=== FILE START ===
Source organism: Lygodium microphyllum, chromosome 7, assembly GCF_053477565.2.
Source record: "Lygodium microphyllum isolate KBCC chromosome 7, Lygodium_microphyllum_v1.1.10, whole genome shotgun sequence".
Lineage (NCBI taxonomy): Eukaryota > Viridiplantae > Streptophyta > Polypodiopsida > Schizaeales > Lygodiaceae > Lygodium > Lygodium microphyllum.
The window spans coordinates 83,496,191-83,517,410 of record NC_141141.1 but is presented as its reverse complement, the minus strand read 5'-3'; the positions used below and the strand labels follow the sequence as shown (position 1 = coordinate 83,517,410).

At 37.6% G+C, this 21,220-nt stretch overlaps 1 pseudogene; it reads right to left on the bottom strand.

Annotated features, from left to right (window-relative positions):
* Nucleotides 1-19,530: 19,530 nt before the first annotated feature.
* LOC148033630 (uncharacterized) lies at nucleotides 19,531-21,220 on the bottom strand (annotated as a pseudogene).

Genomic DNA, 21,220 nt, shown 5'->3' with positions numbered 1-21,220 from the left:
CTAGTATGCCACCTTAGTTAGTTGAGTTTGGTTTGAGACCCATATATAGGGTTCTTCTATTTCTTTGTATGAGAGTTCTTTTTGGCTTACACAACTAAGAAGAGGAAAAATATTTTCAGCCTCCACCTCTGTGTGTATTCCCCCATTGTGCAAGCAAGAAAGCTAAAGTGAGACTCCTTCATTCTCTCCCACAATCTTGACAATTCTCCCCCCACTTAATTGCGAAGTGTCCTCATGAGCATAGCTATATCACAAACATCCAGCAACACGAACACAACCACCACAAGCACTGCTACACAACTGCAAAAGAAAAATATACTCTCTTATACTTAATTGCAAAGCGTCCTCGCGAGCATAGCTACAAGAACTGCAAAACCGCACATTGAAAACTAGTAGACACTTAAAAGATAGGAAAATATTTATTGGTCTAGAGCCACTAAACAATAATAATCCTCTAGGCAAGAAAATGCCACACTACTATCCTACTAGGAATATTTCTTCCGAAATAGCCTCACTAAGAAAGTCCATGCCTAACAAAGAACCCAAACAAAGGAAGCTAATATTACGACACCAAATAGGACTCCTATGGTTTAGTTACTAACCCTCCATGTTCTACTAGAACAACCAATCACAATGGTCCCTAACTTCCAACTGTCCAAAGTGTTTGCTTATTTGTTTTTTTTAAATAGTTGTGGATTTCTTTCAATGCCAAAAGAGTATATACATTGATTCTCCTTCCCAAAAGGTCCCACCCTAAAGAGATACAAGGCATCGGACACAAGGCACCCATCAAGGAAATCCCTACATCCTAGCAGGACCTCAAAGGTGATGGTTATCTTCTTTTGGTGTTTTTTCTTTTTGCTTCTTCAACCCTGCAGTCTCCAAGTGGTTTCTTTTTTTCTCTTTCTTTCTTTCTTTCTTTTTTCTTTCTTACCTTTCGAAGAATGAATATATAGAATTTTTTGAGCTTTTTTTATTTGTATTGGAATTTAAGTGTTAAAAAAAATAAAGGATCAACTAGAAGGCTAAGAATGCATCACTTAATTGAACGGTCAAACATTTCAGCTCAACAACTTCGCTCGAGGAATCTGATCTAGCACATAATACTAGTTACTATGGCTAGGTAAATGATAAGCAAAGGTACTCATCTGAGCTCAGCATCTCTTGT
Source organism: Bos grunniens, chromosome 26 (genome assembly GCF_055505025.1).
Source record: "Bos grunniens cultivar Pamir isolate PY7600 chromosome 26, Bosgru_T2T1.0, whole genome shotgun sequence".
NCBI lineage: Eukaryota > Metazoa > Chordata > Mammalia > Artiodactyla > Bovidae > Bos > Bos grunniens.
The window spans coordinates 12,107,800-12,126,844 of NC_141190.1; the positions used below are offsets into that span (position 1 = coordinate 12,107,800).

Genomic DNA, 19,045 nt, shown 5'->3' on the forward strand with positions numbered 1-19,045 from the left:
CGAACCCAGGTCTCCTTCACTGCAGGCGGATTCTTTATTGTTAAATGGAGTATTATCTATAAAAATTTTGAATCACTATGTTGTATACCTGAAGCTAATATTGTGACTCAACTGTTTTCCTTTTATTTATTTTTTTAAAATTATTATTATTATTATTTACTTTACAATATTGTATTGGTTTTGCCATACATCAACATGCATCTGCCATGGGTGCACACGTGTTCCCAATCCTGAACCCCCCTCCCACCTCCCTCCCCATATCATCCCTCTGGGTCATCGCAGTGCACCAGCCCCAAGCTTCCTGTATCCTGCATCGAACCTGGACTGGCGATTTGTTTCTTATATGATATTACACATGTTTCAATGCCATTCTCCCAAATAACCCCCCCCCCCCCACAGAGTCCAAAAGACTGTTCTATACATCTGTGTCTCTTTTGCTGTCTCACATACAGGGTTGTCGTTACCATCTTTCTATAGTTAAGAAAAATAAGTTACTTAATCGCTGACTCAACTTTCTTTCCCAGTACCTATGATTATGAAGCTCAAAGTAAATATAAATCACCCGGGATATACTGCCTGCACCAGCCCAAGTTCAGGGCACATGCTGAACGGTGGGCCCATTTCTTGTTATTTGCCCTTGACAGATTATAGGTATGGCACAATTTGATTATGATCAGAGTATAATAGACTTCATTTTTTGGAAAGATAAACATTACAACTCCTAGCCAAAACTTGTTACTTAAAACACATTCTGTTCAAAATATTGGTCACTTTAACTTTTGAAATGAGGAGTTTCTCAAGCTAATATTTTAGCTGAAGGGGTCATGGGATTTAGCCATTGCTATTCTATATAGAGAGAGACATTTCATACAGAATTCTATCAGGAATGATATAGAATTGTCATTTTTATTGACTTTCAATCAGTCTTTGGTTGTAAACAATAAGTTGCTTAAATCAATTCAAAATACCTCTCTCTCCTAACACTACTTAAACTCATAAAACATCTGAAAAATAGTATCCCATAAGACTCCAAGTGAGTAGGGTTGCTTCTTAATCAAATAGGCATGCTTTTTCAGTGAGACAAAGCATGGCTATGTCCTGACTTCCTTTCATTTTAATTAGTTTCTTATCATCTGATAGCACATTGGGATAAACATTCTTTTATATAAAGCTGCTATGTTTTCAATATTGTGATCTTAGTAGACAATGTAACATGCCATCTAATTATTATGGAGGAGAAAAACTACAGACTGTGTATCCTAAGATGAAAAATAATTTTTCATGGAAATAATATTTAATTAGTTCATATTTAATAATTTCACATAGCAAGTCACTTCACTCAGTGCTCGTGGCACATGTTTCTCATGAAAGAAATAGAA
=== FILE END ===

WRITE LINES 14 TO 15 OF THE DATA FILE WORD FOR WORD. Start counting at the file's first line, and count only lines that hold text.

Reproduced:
The window spans coordinates 12,107,800-12,126,844 of NC_141190.1; the positions used below are offsets into that span (position 1 = coordinate 12,107,800).

Genomic DNA, 19,045 nt, shown 5'->3' on the forward strand with positions numbered 1-19,045 from the left: